If it is true that writers and artists should spend their entire lives and careers investigating, examining, and trying to understand the same themes, then Haruki Murakami is a prime example of how to do this successfully. Like a jazz musician building on the same note, Murakami has—from the start—been obsessed with issues of sexual identity and love, loss and detachment, history and war, and nostalgia and fate. He has been deeply influenced by Western culture, and his themes, in some ways, are distilled from his favorite writers and musicians. Murakami changed the face of Japanese fiction. He was the first to incorporate Western influences in such an immediate way and he introduced a broad, spare, and raw style that Japanese readers had never before seen. His flirtation with Magical Realism, surrealism, and the fantastic is evidence of his fearlessness as a writer. Never one to be pigeonholed, Murakami is that rarest of literary figures, a writer who revels in telling a good and exciting story without sacrificing his severe vision of what literature is and should be.
Notably, Murakami’s novels often have musical themes and often speak of the power and beauty of music. More than that, his titles are often taken directly from songs. The three volumes comprising The Wind-Up Bird Chronicle refer to works by Gioachino Antonio Rossini, Robert Schumann, and Wolfgang Amadeus Mozart. Norwegian Wood, possibly Murakami’s most famous work, is named after a song by the Beatles, and Dance Dance Dance, a sort of sequel to A Wild Sheep Chase, is named after a song by the Beach Boys.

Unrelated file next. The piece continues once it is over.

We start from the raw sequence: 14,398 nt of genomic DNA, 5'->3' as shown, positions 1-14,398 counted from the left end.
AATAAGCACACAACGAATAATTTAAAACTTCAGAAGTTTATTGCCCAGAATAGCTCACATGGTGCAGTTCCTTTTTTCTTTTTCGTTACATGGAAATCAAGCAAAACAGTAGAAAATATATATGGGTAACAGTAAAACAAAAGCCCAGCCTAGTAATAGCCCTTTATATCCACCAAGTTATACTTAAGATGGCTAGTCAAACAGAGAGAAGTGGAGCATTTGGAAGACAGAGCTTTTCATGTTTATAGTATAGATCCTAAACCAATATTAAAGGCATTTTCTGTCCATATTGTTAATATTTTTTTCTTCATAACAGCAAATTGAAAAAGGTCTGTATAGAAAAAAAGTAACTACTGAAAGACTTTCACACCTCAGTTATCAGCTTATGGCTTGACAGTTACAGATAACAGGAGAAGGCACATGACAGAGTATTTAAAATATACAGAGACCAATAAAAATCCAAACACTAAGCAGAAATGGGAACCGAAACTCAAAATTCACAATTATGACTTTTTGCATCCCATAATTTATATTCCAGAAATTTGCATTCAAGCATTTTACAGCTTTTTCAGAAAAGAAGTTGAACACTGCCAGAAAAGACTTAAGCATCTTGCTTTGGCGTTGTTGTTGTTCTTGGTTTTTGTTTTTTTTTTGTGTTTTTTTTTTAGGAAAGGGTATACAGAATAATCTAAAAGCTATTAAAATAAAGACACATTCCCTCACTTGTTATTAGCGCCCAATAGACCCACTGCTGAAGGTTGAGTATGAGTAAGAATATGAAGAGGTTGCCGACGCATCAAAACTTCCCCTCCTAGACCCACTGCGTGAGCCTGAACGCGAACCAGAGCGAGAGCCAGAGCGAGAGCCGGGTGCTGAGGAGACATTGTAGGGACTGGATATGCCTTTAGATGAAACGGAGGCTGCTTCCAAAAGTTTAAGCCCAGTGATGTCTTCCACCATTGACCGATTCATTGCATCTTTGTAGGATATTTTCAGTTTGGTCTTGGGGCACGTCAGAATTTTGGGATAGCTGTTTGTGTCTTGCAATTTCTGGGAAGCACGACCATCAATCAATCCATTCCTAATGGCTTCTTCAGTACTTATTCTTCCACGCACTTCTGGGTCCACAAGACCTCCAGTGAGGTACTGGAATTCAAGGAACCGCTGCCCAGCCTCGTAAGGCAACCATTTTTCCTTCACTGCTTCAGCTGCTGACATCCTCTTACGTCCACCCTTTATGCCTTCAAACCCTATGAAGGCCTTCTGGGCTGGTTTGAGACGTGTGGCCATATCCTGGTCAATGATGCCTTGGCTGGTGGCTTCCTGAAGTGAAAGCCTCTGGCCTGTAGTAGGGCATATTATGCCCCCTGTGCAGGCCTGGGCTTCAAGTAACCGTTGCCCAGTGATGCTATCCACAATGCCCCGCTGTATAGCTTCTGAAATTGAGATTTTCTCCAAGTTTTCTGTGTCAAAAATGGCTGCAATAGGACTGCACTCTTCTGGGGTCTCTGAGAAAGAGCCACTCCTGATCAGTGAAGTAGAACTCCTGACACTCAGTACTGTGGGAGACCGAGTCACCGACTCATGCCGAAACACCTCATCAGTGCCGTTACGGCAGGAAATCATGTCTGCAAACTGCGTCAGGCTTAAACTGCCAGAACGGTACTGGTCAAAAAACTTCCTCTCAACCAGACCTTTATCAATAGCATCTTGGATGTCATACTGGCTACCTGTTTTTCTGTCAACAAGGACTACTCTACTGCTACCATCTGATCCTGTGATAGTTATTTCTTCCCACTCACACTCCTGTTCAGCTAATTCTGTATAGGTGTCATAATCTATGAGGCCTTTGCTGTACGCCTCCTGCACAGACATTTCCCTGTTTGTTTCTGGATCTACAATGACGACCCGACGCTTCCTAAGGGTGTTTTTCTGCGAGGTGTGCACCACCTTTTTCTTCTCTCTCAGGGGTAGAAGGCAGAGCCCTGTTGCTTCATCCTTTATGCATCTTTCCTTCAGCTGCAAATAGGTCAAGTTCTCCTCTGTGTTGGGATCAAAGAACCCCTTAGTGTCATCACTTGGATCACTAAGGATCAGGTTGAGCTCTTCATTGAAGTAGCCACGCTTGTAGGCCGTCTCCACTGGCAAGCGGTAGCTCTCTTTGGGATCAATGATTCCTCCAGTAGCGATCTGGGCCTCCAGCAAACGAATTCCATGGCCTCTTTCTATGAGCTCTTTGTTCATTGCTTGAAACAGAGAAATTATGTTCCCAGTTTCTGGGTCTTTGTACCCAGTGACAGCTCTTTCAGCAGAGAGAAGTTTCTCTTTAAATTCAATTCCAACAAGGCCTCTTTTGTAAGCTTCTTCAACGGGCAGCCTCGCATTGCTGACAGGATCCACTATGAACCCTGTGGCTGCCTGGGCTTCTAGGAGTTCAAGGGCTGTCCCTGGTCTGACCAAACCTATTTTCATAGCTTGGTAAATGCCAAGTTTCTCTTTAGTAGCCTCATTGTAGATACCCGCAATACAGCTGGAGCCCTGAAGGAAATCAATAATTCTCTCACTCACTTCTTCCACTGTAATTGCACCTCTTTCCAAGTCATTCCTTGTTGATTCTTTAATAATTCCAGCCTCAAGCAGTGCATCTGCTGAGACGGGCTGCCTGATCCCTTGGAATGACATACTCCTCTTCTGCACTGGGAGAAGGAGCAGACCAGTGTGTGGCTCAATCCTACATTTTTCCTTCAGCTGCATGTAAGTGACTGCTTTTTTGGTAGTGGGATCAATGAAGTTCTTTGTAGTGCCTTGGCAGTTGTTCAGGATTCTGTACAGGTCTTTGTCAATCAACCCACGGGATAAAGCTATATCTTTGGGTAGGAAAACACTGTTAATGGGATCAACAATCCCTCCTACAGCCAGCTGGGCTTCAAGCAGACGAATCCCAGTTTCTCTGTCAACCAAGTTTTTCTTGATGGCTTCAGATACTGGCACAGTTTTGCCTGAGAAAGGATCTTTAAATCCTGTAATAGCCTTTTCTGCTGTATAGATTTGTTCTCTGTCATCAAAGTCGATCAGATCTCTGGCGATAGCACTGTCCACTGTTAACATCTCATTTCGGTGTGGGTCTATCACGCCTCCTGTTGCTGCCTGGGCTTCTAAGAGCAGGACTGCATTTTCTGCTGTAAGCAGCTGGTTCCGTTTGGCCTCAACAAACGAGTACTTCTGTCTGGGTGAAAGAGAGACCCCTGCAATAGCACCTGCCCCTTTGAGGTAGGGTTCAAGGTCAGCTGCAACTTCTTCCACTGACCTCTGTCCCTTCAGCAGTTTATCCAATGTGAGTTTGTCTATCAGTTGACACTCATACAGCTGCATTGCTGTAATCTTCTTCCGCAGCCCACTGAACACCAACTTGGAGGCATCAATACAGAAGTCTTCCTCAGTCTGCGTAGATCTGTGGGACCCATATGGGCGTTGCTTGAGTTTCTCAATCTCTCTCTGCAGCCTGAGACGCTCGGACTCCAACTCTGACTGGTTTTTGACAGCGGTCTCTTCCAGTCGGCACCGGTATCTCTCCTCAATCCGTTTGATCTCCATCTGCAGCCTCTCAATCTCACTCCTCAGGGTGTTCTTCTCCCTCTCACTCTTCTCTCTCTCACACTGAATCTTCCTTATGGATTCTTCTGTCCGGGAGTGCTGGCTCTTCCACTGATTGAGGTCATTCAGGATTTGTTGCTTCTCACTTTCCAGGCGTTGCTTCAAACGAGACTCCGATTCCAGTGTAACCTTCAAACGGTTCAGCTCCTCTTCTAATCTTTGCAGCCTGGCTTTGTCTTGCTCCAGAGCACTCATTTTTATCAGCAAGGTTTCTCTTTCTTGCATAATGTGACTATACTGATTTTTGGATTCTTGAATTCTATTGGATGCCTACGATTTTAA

Murakami’s work is the highwater mark at the intersection of popular culture and serious literature. As a writer who has filtered such a variety of influences into his work, he is a complete original. He is also a writer who has sought to understand Japanese history (especially Japan’s role in World War II), but he has done so without attempting to make political statements. He examines, explores, and dissects history, war, love, and identity with the same complex (and sometimes confusing) gracefulness. Murakami, like Georges Simenon and Charles Bukowski, has become his own brand name. Though his work has been described in many different ways—as Magical Realism, surrealism, hard-boiledmystery, love story, cyberpunk—it is almost entirely impossible to identify one of his books as anything other than a “Murakami.”
Murakami goes where a novel takes him, where history takes him. He goes to the place where love and memory and fear take him. As an independent artist with a singular vision, he is unrivaled in this generation of world writers.
Hard-Boiled Wonderland and the End of the World
(The entire section is 1131 words.)